Oh yeah. Every teen movie I saw was like once you find that partner you’ll be fine... But what if you’re not fuckable? [Laughs]. My teen years were feeling like nobody would ever touch me and therefore I’d die alone and those films drill it into you that romantic love solves everything. And even if you find romantic love, you’re like, oh wait, this didn’t solve all my problems! I think that’s a dangerous message to send to kids.
The real thing was finding my allies and people who make you feel like you’re not alone in the world. Yeah, that can come from romantic relationships, but those are temporary, especially when they start super young. I definitely don’t want to send that message to kids, that all you need to do is get laid, and that’s why relationships when you’re a teenage girl are usually terrible [laughs]. That’s why so many teen girls end up staying in awful relationships, because it’s like well, that person wants me and it’s my one hope and you blindly chase this romance... I think the way we sell romance to young girls is really dangerous.
I know that Appropriate Behavior wasn’t exactly auto-biographical...
It was personal.
Yeah, your personal experiences informed it. In talking with you, it seems like you have a sort of kinship to Cameron. I wonder if you feel like you’re always bringing elements of your own life and experiences to your characters?
For sure. You have to have an in; you have to have a reason why this speaks to you and why you should make this film. I don’t necessarily think I’m like Cameron—I didn’t grow up Evangelical, I didn’t have nearly as much as sex as she has in the film [laughs], but that fear of disappointing everyone around you because you’re chasing what you want, I understand that completely. Wanting to suppress those desires for the greater good and something bigger than yourself, to be better than yourself, is something I understand completely.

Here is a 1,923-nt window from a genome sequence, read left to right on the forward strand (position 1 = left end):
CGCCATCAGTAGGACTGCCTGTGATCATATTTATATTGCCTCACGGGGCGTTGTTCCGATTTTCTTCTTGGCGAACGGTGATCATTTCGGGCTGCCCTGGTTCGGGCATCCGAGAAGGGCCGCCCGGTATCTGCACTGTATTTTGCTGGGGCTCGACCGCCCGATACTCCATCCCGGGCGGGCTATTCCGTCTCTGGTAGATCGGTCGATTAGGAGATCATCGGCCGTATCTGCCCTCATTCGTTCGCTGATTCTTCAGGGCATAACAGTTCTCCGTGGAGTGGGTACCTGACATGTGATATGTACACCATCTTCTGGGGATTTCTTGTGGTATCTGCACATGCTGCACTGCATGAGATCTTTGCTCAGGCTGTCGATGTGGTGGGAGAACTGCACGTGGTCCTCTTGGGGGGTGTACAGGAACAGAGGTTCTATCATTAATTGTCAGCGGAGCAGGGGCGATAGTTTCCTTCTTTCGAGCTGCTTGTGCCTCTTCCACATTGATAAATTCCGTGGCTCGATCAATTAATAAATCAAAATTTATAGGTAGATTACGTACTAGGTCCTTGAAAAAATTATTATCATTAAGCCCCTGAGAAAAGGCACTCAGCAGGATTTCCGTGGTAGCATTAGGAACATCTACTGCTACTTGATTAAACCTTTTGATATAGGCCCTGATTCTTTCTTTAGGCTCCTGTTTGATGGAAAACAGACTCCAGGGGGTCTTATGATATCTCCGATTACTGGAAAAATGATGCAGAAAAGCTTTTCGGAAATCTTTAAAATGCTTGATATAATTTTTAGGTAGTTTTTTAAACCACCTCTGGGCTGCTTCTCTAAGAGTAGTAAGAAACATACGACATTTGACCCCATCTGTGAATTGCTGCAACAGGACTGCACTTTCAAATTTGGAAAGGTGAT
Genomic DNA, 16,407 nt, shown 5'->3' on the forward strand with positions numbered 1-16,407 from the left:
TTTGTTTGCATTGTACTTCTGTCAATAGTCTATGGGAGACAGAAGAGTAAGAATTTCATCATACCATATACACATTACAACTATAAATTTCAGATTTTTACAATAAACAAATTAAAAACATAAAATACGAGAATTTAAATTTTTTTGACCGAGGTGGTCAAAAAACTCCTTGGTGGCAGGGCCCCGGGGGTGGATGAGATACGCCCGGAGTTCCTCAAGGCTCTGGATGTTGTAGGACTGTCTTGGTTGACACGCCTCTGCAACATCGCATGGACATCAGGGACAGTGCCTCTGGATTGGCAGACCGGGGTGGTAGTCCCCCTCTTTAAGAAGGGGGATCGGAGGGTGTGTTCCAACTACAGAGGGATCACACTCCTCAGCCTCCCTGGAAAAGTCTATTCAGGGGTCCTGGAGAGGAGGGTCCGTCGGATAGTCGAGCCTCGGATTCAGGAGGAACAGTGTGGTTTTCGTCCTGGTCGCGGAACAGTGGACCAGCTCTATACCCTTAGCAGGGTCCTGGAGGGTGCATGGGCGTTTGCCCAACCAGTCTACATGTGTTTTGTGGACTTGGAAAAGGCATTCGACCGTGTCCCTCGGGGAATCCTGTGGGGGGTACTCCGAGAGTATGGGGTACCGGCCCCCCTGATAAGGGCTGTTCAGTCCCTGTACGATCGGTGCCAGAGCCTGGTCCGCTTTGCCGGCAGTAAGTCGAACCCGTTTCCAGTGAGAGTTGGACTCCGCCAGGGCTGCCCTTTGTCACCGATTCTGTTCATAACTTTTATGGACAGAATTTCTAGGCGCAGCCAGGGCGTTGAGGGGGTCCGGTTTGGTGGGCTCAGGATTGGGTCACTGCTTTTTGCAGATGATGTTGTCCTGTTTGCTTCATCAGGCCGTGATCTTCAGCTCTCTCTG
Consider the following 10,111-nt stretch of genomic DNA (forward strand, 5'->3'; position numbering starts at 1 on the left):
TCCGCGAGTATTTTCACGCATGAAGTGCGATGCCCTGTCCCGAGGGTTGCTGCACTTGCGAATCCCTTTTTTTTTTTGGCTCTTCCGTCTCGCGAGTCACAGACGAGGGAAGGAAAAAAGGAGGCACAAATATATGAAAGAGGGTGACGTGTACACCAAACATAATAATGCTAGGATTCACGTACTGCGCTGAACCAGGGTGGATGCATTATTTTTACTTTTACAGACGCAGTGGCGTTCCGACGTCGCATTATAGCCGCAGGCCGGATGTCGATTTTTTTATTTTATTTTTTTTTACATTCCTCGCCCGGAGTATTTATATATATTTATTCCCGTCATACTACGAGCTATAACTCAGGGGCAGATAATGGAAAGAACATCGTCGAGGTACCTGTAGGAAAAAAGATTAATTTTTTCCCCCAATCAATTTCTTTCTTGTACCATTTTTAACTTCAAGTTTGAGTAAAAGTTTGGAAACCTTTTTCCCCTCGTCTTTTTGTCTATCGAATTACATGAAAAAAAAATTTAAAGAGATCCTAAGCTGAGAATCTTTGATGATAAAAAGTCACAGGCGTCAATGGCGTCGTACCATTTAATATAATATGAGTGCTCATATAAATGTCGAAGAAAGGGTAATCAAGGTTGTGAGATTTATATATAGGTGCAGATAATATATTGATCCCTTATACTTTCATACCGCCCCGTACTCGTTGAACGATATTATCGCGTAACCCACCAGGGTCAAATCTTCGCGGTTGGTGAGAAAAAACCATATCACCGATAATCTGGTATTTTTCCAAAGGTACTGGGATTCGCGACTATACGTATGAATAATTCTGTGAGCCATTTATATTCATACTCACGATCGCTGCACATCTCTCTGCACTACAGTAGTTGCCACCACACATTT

To veer off a little bit, you’ve been very candid about your experience debuting Appropriate Behavior at Sundance, and you’ve talked before about how you were getting scripts that you didn’t want to do. It seems like you’ve kind of gone on your own path as a filmmaker. When did you know it was time to work on your second feature?
I was always working on it. I wrote this when I was working on my television series [The Bisexual]. There just weren’t good opportunities for me after that film came out. I didn’t have any next step, so I just made a bunch of stuff for myself. I started a bunch of sparks and wanted to see which became real, and they all came together at the same time. I started writing Cameron Post around the same time I was writing the TV series, and I started writing a book and everything kind of got green-lit at once at the same time but years later. I was blindly trying to build a space for myself for awhile before anything tangibly happened.
I think when people talk about debuting a hit movie at Sundance, there’s this expectation that you’re going to go straight into your next movie or you’re going to get all these opportunities. Do you feel like that’s kind of a myth? Or only available to certain people?